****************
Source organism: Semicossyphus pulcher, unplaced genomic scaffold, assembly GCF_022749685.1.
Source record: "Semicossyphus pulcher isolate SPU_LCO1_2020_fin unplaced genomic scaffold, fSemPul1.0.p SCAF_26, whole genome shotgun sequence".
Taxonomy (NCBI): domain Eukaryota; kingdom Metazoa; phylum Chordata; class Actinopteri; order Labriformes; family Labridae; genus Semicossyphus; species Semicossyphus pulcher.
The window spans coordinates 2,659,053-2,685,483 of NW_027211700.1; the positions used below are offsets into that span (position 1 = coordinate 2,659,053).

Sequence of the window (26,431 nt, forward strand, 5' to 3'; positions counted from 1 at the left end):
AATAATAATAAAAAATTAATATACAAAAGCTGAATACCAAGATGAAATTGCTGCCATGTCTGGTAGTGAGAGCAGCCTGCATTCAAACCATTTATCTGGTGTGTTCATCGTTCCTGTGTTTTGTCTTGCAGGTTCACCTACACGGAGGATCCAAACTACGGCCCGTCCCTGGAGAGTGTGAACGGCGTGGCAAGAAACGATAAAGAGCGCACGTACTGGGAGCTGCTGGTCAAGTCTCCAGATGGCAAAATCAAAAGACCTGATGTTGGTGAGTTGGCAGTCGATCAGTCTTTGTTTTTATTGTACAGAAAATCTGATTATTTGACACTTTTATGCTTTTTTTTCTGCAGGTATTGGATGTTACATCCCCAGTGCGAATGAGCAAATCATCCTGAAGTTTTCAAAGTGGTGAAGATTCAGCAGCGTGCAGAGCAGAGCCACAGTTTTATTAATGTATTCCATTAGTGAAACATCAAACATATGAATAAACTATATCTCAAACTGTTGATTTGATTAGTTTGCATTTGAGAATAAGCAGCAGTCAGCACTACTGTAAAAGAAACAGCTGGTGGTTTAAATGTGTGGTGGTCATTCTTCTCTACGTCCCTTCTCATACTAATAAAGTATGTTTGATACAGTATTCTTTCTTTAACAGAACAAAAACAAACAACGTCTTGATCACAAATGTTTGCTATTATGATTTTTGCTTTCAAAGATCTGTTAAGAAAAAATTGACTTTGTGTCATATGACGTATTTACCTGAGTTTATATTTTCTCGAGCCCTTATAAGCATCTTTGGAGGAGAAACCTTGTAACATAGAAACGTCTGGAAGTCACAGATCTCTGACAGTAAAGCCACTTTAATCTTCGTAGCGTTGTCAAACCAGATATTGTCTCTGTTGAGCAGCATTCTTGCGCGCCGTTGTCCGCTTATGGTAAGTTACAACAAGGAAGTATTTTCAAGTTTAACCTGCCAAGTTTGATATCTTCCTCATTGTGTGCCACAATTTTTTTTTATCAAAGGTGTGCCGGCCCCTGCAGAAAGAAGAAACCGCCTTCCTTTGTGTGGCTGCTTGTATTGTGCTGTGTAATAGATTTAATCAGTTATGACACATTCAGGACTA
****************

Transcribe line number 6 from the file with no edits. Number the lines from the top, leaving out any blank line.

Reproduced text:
AATAATAATAAAAAATTAATATACAAAAGCTGAATACCAAGATGAAATTGCTGCCATGTCTGGTAGTGAGAGCAGCCTGCATTCAAACCATTTATCTGGTGTGTTCATCGTTCCTGTGTTTTGTCTTGCAGGTTCACCTACACGGAGGATCCAAACTACGGCCCGTCCCTGGAGAGTGTGAACGGCGTGGCAAGAAACGATAAAGAGCGCACGTACTGGGAGCTGCTGGTCAAGTCTCCAGATGGCAAAATCAAAAGACCTGATGTTGGTGAGTTGGCAGTCGATCAGTCTTTGTTTTTATTGTACAGAAAATCTGATTATTTGACACTTTTATGCTTTTTTTTCTGCAGGTATTGGATGTTACATCCCCAGTGCGAATGAGCAAATCATCCTGAAGTTTTCAAAGTGGTGAAGATTCAGCAGCGTGCAGAGCAGAGCCACAGTTTTATTAATGTATTCCATTAGTGAAACATCAAACATATGAATAAACTATATCTCAAACTGTTGATTTGATTAGTTTGCATTTGAGAATAAGCAGCAGTCAGCACTACTGTAAAAGAAACAGCTGGTGGTTTAAATGTGTGGTGGTCATTCTTCTCTACGTCCCTTCTCATACTAATAAAGTATGTTTGATACAGTATTCTTTCTTTAACAGAACAAAAACAAACAACGTCTTGATCACAAATGTTTGCTATTATGATTTTTGCTTTCAAAGATCTGTTAAGAAAAAATTGACTTTGTGTCATATGACGTATTTACCTGAGTTTATATTTTCTCGAGCCCTTATAAGCATCTTTGGAGGAGAAACCTTGTAACATAGAAACGTCTGGAAGTCACAGATCTCTGACAGTAAAGCCACTTTAATCTTCGTAGCGTTGTCAAACCAGATATTGTCTCTGTTGAGCAGCATTCTTGCGCGCCGTTGTCCGCTTATGGTAAGTTACAACAAGGAAGTATTTTCAAGTTTAACCTGCCAAGTTTGATATCTTCCTCATTGTGTGCCACAATTTTTTTTTATCAAAGGTGTGCCGGCCCCTGCAGAAAGAAGAAACCGCCTTCCTTTGTGTGGCTGCTTGTATTGTGCTGTGTAATAGATTTAATCAGTTATGACACATTCAGGACTA